After viewing my Thieves website, a lady emailed recently requesting details on diluting Young Living’s Thieves Household Cleaner. I referred her to the chart at Secret Of Thieves. Apparently that wasn’t detailed enough because she wrote back asking, “What about countertops, washing clothes, etc.?” I groaned at the possibility of having to provide counseling and encouragement every time she thought of a new way to use the cleaner or forgot some minute detail between cleanings. I thought my response might be helpful to others.
I find this line of questioning humorous because it dramatically over-complicates things. Perhaps it will help if I explain how I use Thieves Household Cleaner (THC).
First and foremost, you must understand that THC is non-toxic, unlike probably every other cleaner in your home. I encourage you to go around your house looking at the poison warning labels on all the cleaners. In days past, these containers would have carried a skull-and-bones icon that revealed everything at a glance. But the government agreed with manufactures that such silliness unnecessarily gave consumers the heebie-jeebies and stunted the sales of these poisons. Enter the new innocuous warning labels.
Question: Is it really possible to “clean” with poisons?
One result of the proliferation of these poisons is the proliferation of complexity. In order not to kill oneself faster, one must be as precise with the usage directions as with the instructions to “call the poison control center immediately if swallowed. The “more is better” rule of thumb may have had some truth behind it in simpler times. Now, it might mean death. Or serious physical injury or impairment. When dealing with poison concoctions precise dilution may indeed be critical.
However, with THC, we are using a simple, natural, friendly product. I’ve never created a precise dilution. I simply have three spray bottles, each with a varying degree of dilution. Since THC is reddish-orange in color, I simply grab the appropriately colored spray bottle for the job. The first bottle—the one that’s almost clear—has just a touch of THC mixed in with the water. It’s for cleaning windows. Frankly, I haven’t yet reached a sufficiently diluted point with this bottle. It still leaves streaks on my windows which is an indication that I have too much THC. No big deal. Even with the streaks, the windows are cleaner than they were before. Once again I top off the bottle with water, hoping that it’s sufficiently diluted the next time around.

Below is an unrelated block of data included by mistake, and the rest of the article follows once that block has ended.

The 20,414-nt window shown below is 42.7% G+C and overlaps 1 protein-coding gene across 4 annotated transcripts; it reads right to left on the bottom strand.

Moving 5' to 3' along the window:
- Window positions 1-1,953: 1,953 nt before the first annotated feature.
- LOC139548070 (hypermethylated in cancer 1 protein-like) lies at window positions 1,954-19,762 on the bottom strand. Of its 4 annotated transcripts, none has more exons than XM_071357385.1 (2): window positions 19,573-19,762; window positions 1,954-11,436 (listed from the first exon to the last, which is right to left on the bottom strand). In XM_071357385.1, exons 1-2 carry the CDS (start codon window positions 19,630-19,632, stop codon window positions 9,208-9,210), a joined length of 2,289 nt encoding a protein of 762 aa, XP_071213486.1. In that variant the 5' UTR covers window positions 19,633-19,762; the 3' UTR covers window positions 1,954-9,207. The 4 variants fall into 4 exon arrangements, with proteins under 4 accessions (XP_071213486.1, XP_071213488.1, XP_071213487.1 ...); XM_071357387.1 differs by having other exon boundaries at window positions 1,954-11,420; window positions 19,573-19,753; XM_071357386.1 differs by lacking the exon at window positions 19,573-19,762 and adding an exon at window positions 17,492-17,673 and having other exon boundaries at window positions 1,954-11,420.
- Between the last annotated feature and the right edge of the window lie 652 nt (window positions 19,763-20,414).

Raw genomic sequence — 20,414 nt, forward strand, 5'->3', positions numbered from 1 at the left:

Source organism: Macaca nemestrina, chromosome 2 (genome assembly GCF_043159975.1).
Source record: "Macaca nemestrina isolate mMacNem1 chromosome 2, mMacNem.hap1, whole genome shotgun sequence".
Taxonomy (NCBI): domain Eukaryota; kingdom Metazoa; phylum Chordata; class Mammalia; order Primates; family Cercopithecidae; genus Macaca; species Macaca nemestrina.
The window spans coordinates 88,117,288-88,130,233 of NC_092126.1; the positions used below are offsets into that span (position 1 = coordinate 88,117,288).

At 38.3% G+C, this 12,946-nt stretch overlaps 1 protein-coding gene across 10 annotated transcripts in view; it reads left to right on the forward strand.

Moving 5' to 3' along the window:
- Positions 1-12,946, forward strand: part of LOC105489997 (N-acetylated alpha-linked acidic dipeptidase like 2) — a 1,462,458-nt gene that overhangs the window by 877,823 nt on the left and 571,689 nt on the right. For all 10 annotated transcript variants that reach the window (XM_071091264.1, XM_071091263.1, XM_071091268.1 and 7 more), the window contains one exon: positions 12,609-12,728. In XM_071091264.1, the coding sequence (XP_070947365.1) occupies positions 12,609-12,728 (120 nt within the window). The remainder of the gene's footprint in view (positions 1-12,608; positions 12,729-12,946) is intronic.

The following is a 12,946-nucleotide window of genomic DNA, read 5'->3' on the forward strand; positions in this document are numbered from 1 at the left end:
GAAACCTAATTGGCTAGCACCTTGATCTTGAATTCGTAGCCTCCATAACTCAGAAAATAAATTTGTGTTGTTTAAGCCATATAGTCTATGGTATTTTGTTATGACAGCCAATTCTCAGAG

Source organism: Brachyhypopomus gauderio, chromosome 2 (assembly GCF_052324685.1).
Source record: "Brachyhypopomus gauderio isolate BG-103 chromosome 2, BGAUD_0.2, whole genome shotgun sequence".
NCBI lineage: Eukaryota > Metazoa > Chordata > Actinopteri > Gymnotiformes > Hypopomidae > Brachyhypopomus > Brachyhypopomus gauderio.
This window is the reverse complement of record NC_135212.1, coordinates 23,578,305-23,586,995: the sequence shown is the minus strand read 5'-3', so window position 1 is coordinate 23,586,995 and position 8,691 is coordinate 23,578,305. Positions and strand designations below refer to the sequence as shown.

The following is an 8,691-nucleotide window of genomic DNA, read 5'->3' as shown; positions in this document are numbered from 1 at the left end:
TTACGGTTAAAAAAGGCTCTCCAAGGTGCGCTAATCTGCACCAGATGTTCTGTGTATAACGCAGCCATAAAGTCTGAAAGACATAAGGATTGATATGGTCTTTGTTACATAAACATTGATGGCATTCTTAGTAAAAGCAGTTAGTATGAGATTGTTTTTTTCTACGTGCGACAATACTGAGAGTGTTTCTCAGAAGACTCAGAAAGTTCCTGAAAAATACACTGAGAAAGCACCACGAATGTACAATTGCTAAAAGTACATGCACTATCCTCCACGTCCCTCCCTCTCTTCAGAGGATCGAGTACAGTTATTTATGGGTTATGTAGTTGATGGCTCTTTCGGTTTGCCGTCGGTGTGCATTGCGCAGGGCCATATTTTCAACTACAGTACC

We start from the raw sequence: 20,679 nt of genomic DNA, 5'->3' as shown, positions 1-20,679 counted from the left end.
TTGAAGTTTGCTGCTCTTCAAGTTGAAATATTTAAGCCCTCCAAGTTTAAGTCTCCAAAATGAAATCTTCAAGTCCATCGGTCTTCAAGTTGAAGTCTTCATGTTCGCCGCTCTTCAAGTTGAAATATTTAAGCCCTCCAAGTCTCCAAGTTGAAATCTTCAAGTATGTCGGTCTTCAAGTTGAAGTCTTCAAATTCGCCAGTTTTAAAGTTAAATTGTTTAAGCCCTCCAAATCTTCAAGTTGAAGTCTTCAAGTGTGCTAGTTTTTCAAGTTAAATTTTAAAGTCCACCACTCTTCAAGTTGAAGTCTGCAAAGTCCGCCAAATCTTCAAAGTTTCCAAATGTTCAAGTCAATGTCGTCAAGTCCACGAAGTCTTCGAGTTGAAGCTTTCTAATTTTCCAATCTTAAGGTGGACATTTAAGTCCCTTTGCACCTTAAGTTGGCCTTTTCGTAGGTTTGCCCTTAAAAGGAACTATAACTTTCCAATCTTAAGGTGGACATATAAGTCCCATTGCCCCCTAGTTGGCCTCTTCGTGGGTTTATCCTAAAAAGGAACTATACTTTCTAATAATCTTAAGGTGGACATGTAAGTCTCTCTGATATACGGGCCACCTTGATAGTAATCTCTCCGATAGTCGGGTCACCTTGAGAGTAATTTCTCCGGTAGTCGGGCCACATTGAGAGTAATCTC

The second bottle—the pail pink one—is my regular-strength cleaner. I use it for just about everything—spot cleaning the floors, countertops, fridge, dusting and even as a fruit and veggie wash.
The third bottle—the darkest one—is reserved for the most serious jobs. Those include cleaning the shower and degreasing the rims of my vehicle.
Of course, there is always the option to use the concentrated THC straight. Like for cleaning ovens and removing grease stains from clothes.
I couldn’t tell you how much THC I have in each spray bottle. When a bottle starts getting low, I simply add more water and maybe more THC. If the regular-strength bottle isn’t doing the job, I can use the bottle with the stronger mixture. When I feel like I need something stronger yet, I simply add a little more THC. When the job’s done, I’ll add more water to the bottle, diluting it down a bit.
Of course, it’s easy to see the potential health benefits that come with the ability to avoid the typical household poisoning products. But, think of all the clutter I’ve avoided by simply by integrating Thieves Household Cleaner into my life. And all the extra cabinet space I have. And the shopping trips I’ve saved.
My bottle of Thieves Household Cleaner has replaced:
- floor cleaner
- carpet cleaner
- dishwashing soap
- pet shampoo
- window cleaner
- toilet bowl cleaner
- oven cleaner
- veggie wash
- and on and on…